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University of Southern California
University of Southern California
USC Chan Division of Occupational Science and Occupational Therapy
USC Chan Division of Occupational Science and Occupational Therapy
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In the words of Elle Woods, “What? Like it’s Hard?”


February 15, 2024

Admissions First-Gen

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GRADUATE SCHOOL. Sounds scary doesn’t it? Being a first-generation student, I struggled to create a mental picture of myself at undergrad, let alone at grad school — but I made it through undergrad. I had all the support from my family and friends and was raised being taught there isn’t anything that can get in my way, and that if it felt like there was, to persevere and create my own path. So that’s what I did. But what no one told me was that the application process would be even scarier.

The application process for OT school was overwhelming to me. I began researching programs and their application requirements in late 2018 but only applied in the 2021 application cycle. At the time, I noticed that almost, if not all, the schools required applications be submitted through OTCAS and also had their own program specific requirements. Some schools required applicants to submit a supplemental application or submit an application to the graduate school at their university, required additional volunteer hours, or needed supplemental forms. I can fill another 4 pages to talk more about MY specific application process adventure, but instead I want to give all of you some information and tips that I think would have been useful to know before starting the process.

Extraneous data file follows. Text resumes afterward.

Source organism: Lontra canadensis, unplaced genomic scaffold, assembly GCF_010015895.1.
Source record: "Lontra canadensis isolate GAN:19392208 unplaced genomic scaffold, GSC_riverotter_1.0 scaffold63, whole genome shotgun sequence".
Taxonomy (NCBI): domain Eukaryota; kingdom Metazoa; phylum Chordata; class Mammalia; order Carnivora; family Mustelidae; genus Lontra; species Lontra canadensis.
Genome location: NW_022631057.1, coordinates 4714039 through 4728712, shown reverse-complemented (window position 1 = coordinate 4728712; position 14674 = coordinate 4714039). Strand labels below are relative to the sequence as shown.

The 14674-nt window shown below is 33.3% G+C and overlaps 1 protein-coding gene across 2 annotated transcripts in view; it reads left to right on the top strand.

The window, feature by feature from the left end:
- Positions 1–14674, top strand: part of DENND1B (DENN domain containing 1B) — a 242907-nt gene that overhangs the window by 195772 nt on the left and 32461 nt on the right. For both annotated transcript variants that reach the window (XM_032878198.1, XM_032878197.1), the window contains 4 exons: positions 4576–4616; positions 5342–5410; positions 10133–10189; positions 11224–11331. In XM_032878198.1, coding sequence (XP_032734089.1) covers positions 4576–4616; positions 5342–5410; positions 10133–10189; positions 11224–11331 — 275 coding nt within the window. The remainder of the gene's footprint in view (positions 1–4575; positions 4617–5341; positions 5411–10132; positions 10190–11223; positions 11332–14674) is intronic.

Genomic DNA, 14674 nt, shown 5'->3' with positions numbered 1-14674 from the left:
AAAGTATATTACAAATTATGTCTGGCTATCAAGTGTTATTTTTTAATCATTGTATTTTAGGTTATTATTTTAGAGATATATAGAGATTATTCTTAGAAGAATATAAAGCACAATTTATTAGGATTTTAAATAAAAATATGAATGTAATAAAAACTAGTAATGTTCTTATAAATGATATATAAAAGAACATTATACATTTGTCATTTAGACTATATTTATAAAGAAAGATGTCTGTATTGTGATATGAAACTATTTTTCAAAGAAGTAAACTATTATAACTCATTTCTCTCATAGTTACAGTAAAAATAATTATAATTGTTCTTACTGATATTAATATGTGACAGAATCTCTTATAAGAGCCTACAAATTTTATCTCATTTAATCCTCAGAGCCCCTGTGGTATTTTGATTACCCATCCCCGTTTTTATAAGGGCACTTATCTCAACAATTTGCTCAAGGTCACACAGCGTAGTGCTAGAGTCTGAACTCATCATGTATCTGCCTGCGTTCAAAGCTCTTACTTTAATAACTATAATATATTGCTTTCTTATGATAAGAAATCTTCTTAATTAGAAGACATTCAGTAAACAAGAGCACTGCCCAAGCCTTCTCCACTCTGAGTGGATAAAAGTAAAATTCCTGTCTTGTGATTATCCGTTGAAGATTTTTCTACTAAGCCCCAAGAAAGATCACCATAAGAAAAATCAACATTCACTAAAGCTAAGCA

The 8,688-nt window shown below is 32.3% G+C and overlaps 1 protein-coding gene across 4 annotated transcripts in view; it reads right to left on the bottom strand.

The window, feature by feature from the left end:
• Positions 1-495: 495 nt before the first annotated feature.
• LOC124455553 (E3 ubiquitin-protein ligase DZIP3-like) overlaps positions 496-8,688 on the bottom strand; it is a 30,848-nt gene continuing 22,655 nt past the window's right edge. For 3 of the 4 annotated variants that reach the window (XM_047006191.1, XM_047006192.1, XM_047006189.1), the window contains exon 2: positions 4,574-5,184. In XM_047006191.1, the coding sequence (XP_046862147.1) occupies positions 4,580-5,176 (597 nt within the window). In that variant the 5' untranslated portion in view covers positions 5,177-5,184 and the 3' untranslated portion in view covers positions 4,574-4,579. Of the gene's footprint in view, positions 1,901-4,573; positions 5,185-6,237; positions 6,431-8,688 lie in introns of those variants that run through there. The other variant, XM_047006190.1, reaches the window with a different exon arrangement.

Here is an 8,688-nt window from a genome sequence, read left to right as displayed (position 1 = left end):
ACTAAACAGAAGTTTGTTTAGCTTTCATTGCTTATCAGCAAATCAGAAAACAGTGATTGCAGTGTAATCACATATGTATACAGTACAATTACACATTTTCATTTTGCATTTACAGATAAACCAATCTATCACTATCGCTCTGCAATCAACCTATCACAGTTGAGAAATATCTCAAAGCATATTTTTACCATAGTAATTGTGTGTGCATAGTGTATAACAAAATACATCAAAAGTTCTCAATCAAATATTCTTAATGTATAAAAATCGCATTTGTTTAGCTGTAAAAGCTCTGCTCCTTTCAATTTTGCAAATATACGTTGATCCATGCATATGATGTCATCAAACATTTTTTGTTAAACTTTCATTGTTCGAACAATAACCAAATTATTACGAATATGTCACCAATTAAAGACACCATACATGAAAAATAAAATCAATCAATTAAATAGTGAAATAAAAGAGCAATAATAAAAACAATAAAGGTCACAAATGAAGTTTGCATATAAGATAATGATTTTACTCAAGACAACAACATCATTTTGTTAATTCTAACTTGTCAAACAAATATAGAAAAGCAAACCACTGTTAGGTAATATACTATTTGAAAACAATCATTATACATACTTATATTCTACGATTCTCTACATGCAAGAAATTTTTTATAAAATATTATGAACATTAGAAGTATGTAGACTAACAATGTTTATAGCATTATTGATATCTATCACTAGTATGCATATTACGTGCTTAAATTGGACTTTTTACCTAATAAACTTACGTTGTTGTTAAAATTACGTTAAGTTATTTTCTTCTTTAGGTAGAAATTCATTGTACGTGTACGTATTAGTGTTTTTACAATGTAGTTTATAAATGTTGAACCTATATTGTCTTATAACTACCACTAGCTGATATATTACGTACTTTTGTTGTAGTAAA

1. Start earlier than you expect to. In doing my research and trying to find advice on how to navigate the timeline for submitting applications, I found a really cool schedule that gave me a monthly overview of what to complete in that month in order to submit my applications with a month or two to spare. Even with the timeframe laid out for me, some of my steps took longer to complete and I found myself being happy with having more time.